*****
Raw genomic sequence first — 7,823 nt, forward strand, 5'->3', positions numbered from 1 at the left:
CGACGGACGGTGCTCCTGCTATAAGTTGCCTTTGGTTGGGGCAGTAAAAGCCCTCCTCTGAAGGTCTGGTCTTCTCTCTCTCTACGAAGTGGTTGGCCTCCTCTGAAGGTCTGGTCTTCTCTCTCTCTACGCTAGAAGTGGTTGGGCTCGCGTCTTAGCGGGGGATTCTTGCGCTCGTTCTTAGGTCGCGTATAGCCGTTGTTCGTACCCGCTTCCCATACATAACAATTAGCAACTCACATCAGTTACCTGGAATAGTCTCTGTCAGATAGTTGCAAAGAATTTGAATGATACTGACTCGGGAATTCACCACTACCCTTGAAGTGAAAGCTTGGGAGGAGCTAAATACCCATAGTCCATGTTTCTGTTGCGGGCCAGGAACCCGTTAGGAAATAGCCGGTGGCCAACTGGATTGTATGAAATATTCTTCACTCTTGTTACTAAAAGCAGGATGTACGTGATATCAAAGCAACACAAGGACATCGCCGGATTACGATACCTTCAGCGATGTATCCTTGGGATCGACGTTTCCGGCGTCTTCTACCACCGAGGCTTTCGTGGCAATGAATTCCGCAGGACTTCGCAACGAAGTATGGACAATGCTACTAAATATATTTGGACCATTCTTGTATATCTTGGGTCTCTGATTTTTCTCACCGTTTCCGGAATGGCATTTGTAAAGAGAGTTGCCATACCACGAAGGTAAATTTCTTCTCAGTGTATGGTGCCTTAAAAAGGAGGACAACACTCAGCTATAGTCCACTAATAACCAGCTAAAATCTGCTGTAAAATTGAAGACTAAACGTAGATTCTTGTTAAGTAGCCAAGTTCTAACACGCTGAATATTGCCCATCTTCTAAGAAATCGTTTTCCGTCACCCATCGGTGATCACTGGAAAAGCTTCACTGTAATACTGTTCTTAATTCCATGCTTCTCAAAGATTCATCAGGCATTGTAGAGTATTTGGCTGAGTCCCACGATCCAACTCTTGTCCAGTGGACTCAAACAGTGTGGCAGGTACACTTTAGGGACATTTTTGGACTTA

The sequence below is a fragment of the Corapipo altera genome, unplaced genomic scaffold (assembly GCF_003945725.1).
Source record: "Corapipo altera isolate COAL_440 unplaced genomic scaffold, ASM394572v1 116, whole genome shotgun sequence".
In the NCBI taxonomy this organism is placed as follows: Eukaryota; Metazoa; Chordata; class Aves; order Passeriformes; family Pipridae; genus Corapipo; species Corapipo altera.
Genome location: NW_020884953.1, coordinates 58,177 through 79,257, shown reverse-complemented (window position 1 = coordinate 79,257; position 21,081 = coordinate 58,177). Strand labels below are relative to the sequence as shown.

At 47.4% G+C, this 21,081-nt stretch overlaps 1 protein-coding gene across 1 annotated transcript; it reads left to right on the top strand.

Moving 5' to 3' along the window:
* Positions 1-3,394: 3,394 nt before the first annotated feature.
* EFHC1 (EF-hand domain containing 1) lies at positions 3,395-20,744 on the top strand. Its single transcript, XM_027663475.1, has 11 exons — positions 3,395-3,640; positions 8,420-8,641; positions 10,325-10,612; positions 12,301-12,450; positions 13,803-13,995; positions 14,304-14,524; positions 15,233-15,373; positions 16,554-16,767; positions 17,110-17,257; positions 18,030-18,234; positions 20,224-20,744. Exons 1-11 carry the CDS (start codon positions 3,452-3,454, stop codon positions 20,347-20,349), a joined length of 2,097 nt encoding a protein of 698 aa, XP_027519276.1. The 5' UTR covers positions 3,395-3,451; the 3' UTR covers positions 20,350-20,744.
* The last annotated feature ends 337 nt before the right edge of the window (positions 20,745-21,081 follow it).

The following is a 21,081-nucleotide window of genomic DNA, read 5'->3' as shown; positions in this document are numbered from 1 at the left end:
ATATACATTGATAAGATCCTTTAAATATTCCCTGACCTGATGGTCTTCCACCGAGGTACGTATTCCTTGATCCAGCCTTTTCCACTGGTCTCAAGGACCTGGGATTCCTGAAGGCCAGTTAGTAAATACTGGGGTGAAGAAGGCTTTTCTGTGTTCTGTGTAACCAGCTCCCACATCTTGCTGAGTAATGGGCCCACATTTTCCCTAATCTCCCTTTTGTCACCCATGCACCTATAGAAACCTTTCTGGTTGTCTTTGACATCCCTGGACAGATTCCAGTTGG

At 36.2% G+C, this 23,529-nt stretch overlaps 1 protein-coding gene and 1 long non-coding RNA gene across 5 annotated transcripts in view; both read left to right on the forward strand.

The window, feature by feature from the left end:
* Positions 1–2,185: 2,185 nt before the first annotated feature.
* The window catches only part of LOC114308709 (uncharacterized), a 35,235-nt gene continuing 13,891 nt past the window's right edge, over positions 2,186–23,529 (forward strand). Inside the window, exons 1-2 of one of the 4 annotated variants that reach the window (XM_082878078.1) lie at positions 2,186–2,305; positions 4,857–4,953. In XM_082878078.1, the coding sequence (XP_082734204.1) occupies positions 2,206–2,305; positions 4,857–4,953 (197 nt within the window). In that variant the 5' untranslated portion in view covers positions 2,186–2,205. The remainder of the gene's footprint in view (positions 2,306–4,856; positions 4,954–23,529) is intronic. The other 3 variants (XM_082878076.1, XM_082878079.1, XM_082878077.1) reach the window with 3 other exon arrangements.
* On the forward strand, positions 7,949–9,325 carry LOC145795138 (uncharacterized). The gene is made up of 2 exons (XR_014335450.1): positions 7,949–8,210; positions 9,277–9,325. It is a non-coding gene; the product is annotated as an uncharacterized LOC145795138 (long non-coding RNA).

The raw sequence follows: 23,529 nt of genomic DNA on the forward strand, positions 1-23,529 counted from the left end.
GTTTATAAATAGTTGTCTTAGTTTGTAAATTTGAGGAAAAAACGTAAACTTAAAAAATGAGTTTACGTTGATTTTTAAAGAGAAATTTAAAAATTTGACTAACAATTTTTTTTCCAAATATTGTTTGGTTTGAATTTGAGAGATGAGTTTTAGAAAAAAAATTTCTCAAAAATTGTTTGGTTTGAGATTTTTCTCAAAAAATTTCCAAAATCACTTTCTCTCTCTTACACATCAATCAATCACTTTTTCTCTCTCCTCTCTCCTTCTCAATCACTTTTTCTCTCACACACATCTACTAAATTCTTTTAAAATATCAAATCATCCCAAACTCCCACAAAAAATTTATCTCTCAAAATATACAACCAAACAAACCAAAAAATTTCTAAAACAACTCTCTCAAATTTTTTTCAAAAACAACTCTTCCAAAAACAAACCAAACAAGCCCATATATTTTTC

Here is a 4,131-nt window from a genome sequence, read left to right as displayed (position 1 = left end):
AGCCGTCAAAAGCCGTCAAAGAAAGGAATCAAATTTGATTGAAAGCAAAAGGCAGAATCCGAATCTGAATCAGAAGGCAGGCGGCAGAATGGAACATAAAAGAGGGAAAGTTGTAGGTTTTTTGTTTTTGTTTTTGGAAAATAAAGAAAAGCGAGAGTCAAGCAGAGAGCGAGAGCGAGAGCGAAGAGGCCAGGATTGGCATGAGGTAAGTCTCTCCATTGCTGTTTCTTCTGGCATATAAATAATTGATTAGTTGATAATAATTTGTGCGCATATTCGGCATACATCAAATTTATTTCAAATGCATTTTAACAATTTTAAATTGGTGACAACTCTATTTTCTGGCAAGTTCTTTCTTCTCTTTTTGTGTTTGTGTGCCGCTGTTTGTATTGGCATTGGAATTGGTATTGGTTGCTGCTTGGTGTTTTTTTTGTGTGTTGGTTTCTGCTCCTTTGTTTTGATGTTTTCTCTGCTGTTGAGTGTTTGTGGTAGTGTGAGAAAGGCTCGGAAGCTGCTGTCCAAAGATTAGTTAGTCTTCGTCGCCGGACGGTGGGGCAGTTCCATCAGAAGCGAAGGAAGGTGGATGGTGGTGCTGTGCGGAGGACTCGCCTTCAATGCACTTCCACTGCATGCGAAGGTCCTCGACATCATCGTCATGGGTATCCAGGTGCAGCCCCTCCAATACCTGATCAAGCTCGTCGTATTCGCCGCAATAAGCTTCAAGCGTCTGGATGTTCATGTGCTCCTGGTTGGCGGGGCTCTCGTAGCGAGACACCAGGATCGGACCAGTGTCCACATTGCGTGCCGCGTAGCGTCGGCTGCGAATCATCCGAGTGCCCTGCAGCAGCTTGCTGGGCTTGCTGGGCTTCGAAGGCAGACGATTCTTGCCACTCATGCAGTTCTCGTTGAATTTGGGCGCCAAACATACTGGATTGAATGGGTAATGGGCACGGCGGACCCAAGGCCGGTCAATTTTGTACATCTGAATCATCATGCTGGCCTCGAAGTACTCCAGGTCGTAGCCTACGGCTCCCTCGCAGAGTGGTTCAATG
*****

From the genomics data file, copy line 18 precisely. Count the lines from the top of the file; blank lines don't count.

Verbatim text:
* On the forward strand, positions 7,949–9,325 carry LOC145795138 (uncharacterized). The gene is made up of 2 exons (XR_014335450.1): positions 7,949–8,210; positions 9,277–9,325. It is a non-coding gene; the product is annotated as an uncharacterized LOC145795138 (long non-coding RNA).